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Thierry St-Cyr Bloc Jeanne-Le Ber, QC

Madam Speaker, that is especially true because the refugee appeal division process is much less complicated than the Federal Court process. The Federal Court gets more bogged down in procedure and is not specialized in these cases, and can therefore not rule as effectively as a specialized tribunal like the refugee appeal division could.

This means that an appeal to the division would be much less costly than an appeal to a higher court. I truly believe that there would be savings there. It is the same thing for pre-removal risk assessments, or PRRAs. Lawyers who testified before the committee told us that nowhere in the legislation does it state that public servants must examine these appeals. The government could very well assign this responsibility to the refugee appeal division.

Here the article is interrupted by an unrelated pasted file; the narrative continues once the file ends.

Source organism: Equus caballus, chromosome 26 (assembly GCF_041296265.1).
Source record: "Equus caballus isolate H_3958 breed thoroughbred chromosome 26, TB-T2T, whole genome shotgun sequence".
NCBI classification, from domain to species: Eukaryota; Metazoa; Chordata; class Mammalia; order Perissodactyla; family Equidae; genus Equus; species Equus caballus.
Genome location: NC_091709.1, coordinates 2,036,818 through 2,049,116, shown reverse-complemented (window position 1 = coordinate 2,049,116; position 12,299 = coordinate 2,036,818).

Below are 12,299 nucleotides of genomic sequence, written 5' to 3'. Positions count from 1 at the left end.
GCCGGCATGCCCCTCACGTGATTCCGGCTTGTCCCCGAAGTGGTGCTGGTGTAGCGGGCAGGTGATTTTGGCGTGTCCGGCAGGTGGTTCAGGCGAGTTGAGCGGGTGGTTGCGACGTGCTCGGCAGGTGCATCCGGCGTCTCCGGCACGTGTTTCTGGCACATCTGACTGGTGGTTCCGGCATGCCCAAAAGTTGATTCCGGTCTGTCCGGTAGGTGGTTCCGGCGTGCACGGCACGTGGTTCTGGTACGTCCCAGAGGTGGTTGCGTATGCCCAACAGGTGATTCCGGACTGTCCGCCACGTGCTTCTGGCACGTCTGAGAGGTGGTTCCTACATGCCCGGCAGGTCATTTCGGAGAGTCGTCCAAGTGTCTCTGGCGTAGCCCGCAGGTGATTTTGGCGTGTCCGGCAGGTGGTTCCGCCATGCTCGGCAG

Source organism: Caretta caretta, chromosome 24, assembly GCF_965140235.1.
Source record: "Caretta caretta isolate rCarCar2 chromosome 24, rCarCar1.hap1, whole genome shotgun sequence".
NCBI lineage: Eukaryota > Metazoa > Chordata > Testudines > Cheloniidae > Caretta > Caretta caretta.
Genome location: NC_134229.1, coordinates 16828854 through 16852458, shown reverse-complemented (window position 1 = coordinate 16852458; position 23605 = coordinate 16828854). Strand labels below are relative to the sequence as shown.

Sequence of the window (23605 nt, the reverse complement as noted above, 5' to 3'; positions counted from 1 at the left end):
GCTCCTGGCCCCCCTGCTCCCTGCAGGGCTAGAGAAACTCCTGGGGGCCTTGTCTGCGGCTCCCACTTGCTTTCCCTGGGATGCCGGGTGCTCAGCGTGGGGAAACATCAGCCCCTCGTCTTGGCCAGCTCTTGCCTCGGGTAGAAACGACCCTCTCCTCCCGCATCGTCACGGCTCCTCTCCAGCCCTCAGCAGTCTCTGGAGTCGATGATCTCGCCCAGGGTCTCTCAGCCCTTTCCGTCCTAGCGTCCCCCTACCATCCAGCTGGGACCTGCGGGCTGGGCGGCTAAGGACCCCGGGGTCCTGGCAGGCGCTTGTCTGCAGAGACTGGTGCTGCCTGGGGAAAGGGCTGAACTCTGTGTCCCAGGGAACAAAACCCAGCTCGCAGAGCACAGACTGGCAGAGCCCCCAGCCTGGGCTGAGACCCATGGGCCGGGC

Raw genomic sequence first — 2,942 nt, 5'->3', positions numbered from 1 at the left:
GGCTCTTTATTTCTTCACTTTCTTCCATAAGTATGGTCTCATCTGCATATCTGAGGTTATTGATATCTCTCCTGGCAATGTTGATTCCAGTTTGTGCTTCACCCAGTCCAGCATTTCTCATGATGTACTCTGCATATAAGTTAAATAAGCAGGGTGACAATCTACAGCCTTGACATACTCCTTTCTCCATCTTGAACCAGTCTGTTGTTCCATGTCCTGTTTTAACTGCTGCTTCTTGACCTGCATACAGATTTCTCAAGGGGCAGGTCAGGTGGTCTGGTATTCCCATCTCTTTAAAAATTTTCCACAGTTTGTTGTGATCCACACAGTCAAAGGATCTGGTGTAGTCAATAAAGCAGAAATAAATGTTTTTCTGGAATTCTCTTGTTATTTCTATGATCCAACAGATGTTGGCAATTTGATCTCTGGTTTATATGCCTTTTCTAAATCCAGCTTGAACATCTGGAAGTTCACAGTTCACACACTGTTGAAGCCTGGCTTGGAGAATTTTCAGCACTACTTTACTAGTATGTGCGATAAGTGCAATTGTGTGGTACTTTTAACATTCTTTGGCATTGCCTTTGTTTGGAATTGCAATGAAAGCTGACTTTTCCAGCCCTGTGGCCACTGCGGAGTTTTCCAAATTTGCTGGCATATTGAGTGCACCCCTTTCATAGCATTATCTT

It is possible that more changes would have to be made. Members will understand that we are rather limited in what we can do with a private member's bill. If the government has some better suggestions, we will listen. In the meantime, I think that the least we can do, as self-respecting parliamentarians, is to enforce and respect the wishes of Parliament.

Once the bill is passed in this House, there will still be a few weeks in the Senate, royal assent and then a full year. If, by chance, the government decided in the meantime that it had a real, more effective solution than what is proposed in the bill, we would still have a year to examine it and put it into effect. In any case, we are better off not taking any chances, and supporting Bill C-291.